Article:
Irish racing would need no more than 10 days to start up again

Horse Racing Ireland is determined the sport maintains a ‘racing ready’ position

The last racing fixture to be held in Ireland came at Naas on March 23rd. Photograph: Morgan Treacy/Inpho

The last racing fixture to be held in Ireland came at Naas on March 23rd. Photograph: Morgan Treacy/Inpho

 

Racing needs no more than ten days to start again should it get a green-light from government to do so.

The sport has already been shut down for almost a fortnight due to the coronavirus pandemic and the likelihood is that the current April 19th deadline ban on all sporting events will be extended.

Last week Horse Racing Ireland cancelled the end of the National Hunt season and said that when action can begin again, most likely behind closed doors, it will be with a month of flat racing.

The success of having run ten fixtures behind closed doors before the ban on sport was introduced - plus international examples of other major jurisdictions continuing to race despite Covid-19 - means racing could be the first major sport to resume if circumstances allow.

HRI has said it is determined the sport should maintain a “racing ready” position so it can begin as soon as possible when the government says so.

It’s chief executive said on Monday that given any green light racing will be ready to stage action again within a week to ten days.

Explaining what “race ready” status currently means, Brian Kavanagh said: “We’ve told racecourses around the country that they should shut down, that they should either let their staff go, or furlough them, or they should work from home.

“They should (however) keep a skeleton staff allowed to continue to visit the racecourse to maintain the place, keep the grass cut and the place maintained.

“So from a track point of view we will be ready to go at relatively short notice.

“Likewise with our own staff (at HRI) we have agreed they will be retained for the month of April and we will take a view at the end of April what happens thereafter.

“If there is a decision that racing can resume we can advertise a programme, publish a programme, take entries for a programme, all of which we can do at very short notice.

“Jason Morris (Director of Racing) and his team have working on a variety of different programmes and we’ll be ready to go when that happens. Likewise we can take entries at short notice.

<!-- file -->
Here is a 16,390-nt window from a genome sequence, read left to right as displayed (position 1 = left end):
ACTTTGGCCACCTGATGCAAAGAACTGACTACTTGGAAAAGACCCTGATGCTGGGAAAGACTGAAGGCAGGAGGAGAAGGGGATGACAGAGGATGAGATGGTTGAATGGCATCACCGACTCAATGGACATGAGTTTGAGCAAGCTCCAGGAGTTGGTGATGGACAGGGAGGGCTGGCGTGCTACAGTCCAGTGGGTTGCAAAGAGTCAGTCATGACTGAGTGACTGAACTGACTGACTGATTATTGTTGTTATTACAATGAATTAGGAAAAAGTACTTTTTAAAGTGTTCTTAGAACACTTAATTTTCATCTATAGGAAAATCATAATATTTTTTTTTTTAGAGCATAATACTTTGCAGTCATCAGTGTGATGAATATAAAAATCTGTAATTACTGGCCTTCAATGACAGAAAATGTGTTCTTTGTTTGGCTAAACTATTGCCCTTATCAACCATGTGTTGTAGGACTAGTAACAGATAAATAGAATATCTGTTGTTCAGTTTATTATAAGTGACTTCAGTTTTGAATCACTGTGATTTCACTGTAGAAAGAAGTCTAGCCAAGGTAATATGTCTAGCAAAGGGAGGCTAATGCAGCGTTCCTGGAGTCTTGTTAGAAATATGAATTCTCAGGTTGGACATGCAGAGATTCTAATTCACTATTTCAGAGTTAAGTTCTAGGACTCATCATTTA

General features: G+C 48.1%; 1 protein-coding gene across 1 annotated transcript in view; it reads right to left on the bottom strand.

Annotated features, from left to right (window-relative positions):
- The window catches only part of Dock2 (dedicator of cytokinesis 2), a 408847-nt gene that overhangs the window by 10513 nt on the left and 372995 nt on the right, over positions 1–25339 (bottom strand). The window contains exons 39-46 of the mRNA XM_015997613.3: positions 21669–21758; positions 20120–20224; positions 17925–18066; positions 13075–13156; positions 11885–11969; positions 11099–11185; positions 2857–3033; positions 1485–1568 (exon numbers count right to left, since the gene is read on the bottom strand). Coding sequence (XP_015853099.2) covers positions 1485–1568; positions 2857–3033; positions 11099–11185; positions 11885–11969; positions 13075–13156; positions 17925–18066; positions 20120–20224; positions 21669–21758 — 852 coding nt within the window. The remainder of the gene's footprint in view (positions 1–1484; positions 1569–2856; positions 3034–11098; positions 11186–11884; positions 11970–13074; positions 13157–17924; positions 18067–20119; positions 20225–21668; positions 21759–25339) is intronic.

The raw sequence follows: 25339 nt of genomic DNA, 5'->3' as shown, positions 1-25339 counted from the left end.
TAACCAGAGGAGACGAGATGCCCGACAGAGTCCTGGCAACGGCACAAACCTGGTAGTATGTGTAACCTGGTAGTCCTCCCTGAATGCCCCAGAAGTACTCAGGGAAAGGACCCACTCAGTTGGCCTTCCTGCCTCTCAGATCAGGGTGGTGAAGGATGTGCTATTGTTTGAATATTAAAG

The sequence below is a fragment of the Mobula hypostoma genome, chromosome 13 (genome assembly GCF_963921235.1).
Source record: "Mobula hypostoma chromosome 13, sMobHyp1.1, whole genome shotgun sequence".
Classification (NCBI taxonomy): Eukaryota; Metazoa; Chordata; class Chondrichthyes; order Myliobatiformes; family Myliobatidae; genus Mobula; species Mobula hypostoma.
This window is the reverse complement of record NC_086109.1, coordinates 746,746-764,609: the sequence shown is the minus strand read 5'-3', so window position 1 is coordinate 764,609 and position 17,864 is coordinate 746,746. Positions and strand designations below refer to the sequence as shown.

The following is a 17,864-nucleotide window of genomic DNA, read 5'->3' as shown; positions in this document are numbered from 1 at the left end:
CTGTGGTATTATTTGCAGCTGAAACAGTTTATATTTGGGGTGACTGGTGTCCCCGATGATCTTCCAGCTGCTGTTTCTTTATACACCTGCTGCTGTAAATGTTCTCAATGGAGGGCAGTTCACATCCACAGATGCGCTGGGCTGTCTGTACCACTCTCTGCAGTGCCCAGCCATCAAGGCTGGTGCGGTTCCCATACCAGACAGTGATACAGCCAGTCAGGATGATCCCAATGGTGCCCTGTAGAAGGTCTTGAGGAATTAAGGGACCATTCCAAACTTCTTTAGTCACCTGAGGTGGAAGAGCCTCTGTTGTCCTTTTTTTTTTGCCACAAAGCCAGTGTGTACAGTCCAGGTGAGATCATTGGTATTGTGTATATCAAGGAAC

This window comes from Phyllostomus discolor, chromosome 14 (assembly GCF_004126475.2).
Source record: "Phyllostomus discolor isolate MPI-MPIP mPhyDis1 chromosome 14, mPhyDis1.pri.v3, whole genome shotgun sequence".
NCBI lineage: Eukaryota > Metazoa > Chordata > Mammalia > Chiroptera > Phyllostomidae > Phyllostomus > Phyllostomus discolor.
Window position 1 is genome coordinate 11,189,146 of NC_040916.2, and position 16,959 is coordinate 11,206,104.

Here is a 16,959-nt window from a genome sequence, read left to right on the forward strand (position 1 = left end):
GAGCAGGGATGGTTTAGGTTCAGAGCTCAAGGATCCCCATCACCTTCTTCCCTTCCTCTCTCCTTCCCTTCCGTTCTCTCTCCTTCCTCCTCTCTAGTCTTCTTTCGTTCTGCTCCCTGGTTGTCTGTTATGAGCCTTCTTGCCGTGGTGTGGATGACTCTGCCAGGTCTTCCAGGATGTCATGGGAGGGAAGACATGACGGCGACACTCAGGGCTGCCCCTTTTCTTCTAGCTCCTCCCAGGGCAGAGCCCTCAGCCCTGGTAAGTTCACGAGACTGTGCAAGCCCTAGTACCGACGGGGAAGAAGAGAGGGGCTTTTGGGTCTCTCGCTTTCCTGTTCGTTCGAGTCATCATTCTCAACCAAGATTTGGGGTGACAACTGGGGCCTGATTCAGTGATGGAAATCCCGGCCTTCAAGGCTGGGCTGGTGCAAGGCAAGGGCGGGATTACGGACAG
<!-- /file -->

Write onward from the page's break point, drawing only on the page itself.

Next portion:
“So the racecourses, the HRI staff, and indeed the staff at IHRB (Irish Horseracing Regulatory Board) are ready to race when it is right to resume.”

Although British racing remains committed to resuming on the flat on May 1st, and has cancelled any jumps racing until July 1st to try and introduce clarity, the authorities here have avoided setting such dates.

“There is no point giving clarity around a date you can’t stand over.

“What we’re saying to trainers and owners is if you have a flat horse, keep them in training. If you’ve got winter jumps horses, probably let them go. If you’ve summer jumps horses, keep them in training.

“This is why we deliberately haven’t set a date. As soon as it is appropriate and permitted to race we will be ready to race as soon as possible after that,” Kavanagh said.

Inevitably the timing of a resumption will have major consequences for any revamped programme.

Plans are being made for an “enhanced” National Hunt programme in the final quarter of the year.

There have also been calls for the flat season to be extended into December rather than attempt to squeeze races into a limited time frame.

Former champion jockey Ruby Walsh has suggested the early flat campaign has been lost and argued for the Irish Guineas meeting at the Curragh (May 23th-24th) as a suitable big-race occasion to resume.

“It depends on when you start. If you’re starting before that (Guineas Festival) there’s an opportunity to run some Guineas trials. If you start then (at the Guineas) you have the option of pushing things back.

“You see John Oxx and other people advocating you put the season back rather than try to squeeze everything in in a hurry.

“We will look at all options. They will be dictated by when we resume. We’ll take soundings from trainers whether they want to go straight into a Guineas, or whether they want to go straight into a trial for a race like that, or not,” Kavanagh said.

Irish racing’s top official also indicated a middle ground option between squeezing or extending could be found for the 2020 flat campaign and how it eventually unfolds.

“I think you do a bit of both. It’s great Dundalk are doing their work so that option is there at the end of the season. You talk to trainers and they seem to find the ground is now staying better for longer so you have opportunities if you don’t come back until June or July. Then, clearly, the idea of extending is attractive.

“But if you come back before that, don’t forget we have a lot of National Hunt races to make up for in the autumn as well.

“It’s too early to speculate but I would just say we will make sure all horses are catered for as best we can,” he added.

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